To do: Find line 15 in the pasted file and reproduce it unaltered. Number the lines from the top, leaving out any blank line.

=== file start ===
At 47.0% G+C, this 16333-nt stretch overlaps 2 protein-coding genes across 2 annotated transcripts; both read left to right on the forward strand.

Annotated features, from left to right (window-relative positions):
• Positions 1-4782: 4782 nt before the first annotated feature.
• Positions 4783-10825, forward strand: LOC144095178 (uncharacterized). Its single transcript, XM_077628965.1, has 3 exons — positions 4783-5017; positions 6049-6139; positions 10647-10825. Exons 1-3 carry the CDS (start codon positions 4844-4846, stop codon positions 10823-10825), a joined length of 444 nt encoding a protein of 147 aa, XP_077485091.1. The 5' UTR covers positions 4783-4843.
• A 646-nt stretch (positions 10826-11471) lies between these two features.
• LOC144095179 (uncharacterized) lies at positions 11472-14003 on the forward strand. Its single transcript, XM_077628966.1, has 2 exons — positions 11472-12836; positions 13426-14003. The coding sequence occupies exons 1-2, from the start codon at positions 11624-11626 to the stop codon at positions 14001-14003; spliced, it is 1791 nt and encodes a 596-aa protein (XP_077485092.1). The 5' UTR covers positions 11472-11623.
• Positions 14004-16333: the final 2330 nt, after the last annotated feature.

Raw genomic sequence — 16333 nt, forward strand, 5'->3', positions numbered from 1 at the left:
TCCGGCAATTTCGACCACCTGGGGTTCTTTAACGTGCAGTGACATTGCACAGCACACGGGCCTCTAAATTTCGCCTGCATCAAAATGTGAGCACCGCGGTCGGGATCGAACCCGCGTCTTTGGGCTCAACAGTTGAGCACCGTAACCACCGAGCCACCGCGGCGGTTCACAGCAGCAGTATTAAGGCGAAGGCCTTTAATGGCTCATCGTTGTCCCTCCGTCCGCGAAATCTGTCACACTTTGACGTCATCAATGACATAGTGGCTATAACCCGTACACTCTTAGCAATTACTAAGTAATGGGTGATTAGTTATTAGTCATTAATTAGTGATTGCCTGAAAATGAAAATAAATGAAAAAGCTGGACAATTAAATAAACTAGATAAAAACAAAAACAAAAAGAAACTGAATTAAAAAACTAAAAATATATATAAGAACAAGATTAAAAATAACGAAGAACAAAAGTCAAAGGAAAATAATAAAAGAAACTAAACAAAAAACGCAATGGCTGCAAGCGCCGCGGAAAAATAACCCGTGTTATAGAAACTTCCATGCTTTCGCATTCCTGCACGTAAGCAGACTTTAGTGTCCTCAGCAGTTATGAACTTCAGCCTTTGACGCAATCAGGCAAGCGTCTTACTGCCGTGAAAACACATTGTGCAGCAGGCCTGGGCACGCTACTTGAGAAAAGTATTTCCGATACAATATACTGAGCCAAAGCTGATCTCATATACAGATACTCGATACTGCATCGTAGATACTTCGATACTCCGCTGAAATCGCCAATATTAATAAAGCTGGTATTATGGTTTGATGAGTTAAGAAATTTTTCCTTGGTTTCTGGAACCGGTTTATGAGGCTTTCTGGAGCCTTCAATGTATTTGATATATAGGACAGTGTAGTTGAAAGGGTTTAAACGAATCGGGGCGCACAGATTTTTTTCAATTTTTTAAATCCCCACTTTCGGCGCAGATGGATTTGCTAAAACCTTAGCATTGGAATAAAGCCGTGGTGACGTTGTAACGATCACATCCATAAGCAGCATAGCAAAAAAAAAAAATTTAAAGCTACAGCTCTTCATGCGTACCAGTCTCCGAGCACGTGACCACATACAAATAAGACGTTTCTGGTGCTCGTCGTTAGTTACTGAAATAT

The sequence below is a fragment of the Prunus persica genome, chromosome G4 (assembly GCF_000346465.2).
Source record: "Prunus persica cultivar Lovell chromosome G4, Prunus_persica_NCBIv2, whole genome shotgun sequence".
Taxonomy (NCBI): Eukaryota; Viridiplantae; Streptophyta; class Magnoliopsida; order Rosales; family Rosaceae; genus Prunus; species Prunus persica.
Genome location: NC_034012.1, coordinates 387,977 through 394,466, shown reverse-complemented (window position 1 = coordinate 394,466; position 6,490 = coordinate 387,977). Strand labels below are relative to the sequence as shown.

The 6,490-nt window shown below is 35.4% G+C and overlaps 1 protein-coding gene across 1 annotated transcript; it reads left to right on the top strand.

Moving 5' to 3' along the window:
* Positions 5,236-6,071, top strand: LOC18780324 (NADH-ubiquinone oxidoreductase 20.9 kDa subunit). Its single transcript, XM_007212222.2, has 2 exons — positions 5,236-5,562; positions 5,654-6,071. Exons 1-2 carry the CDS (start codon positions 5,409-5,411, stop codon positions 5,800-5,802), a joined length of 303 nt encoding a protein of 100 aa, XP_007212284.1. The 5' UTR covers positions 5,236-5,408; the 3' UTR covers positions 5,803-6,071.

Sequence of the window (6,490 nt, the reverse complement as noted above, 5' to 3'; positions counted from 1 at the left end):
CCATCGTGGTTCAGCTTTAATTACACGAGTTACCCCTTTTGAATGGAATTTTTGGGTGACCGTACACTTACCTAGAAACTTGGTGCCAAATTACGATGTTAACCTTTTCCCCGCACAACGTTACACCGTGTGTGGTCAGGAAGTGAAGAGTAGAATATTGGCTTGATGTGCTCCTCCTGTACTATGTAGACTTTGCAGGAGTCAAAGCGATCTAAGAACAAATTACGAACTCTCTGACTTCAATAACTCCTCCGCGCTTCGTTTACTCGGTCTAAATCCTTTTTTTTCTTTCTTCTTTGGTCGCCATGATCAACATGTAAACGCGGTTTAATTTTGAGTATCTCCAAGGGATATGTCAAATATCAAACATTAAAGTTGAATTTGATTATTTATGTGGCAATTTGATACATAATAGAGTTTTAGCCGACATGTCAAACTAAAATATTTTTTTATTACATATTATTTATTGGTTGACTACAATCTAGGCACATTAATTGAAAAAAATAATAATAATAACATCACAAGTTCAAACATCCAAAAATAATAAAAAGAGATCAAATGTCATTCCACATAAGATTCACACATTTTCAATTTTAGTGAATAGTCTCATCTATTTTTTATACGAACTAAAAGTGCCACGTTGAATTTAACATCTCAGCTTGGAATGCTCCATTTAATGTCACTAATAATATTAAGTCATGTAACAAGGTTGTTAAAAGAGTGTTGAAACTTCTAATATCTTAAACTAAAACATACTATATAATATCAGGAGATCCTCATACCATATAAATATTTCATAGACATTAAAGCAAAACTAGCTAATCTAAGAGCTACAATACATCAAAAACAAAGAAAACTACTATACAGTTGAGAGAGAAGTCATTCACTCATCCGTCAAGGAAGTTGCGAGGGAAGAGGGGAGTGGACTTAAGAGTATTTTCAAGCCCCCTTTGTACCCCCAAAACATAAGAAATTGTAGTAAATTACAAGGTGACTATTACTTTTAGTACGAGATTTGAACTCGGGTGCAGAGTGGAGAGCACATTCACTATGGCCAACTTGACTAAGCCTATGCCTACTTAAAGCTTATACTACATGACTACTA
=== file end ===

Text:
Moving 5' to 3' along the window: